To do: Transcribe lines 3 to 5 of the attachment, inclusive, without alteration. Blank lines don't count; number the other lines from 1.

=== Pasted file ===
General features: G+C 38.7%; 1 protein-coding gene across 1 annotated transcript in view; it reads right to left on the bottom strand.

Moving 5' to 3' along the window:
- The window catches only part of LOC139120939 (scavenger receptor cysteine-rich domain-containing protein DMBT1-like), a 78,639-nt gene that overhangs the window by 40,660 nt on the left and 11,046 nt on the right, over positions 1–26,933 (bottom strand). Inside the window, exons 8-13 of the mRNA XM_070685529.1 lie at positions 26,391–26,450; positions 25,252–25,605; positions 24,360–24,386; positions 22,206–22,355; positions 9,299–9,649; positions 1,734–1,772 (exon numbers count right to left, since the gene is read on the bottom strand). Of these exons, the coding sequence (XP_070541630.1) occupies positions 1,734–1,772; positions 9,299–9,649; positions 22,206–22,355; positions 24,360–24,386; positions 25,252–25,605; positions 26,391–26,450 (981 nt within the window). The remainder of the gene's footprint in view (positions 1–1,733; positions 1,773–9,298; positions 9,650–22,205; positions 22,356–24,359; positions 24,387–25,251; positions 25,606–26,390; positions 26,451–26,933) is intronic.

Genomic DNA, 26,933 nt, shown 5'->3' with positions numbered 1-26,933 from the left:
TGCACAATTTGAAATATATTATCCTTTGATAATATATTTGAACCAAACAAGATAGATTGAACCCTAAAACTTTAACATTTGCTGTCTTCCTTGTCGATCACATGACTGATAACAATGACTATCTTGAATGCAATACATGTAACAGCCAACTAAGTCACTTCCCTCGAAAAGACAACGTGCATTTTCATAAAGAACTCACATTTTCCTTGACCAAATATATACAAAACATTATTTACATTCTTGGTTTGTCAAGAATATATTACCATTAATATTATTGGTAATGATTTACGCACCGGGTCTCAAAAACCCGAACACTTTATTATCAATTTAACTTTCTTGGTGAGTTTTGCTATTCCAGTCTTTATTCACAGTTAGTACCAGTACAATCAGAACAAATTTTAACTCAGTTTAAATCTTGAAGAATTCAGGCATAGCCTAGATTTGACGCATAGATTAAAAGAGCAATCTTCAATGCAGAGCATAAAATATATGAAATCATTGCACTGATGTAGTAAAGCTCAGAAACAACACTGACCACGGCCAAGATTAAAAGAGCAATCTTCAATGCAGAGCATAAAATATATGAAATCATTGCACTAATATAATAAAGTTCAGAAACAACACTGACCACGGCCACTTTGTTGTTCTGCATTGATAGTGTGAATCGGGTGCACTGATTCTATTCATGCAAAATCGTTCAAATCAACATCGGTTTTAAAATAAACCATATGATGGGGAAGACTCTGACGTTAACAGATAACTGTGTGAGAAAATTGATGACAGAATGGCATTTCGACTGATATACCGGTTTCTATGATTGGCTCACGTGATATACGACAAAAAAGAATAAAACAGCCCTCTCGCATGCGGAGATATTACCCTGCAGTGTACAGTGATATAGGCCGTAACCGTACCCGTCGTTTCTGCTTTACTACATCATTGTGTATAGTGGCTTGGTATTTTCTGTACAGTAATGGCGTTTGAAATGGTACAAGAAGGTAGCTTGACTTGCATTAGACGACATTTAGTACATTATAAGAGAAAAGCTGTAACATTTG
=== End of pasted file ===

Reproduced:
- The window catches only part of LOC139120939 (scavenger receptor cysteine-rich domain-containing protein DMBT1-like), a 78,639-nt gene that overhangs the window by 40,660 nt on the left and 11,046 nt on the right, over positions 1–26,933 (bottom strand). Inside the window, exons 8-13 of the mRNA XM_070685529.1 lie at positions 26,391–26,450; positions 25,252–25,605; positions 24,360–24,386; positions 22,206–22,355; positions 9,299–9,649; positions 1,734–1,772 (exon numbers count right to left, since the gene is read on the bottom strand). Of these exons, the coding sequence (XP_070541630.1) occupies positions 1,734–1,772; positions 9,299–9,649; positions 22,206–22,355; positions 24,360–24,386; positions 25,252–25,605; positions 26,391–26,450 (981 nt within the window). The remainder of the gene's footprint in view (positions 1–1,733; positions 1,773–9,298; positions 9,650–22,205; positions 22,356–24,359; positions 24,387–25,251; positions 25,606–26,390; positions 26,451–26,933) is intronic.

Genomic DNA, 26,933 nt, shown 5'->3' with positions numbered 1-26,933 from the left:
TGCACAATTTGAAATATATTATCCTTTGATAATATATTTGAACCAAACAAGATAGATTGAACCCTAAAACTTTAACATTTGCTGTCTTCCTTGTCGATCACATGACTGATAACAATGACTATCTTGAATGCAATACATGTAACAGCCAACTAAGTCACTTCCCTCGAAAAGACAACGTGCATTTTCATAAAGAACTCACATTTTCCTTGACCAAATATATACAAAACATTATTTACATTCTTGGTTTGTCAAGAATATATTACCATTAATATTATTGGTAATGATTTACGCACCGGGTCTCAAAAACCCGAACACTTTATTATCAATTTAACTTTCTTGGTGAGTTTTGCTATTCCAGTCTTTATTCACAGTTAGTACCAGTACAATCAGAACAAATTTTAACTCAGTTTAAATCTTGAAGAATTCAGGCATAGCCTAGATTTGACGCATAGATTAAAAGAGCAATCTTCAATGCAGAGCATAAAATATATGAAATCATTGCACTGATGTAGTAAAGCTCAGAAACAACACTGACCACGGCCAAGATTAAAAGAGCAATCTTCAATGCAGAGCATAAAATATATGAAATCATTGCACTAATATAATAAAGTTCAGAAACAACACTGACCACGGCCACTTTGTTGTTCTGCATTGATAGTGTGAATCGGGTGCACTGATTCTATTCATGCAAAATCGTTCAAATCAACATCGGTTTTAAAATAAACCATATGATGGGGAAGACTCTGACGTTAACAGATAACTGTGTGAGAAAATTGATGACAGAATGGCATTTCGACTGATATACCGGTTTCTATGATTGGCTCACGTGATATACGACAAAAAAGAATAAAACAGCCCTCTCGCATGCGGAGATATTACCCTGCAGTGTACAGTGATATAGGCCGTAACCGTACCCGTCGTTTCTGCTTTACTACATCATTGTGTATAGTGGCTTGGTATTTTCTGTACAGTAATGGCGTTTGAAATGGTACAAGAAGGTAGCTTGACTTGCATTAGACGACATTTAGTACATTATAAGAGAAAAGCTGTAACATTTG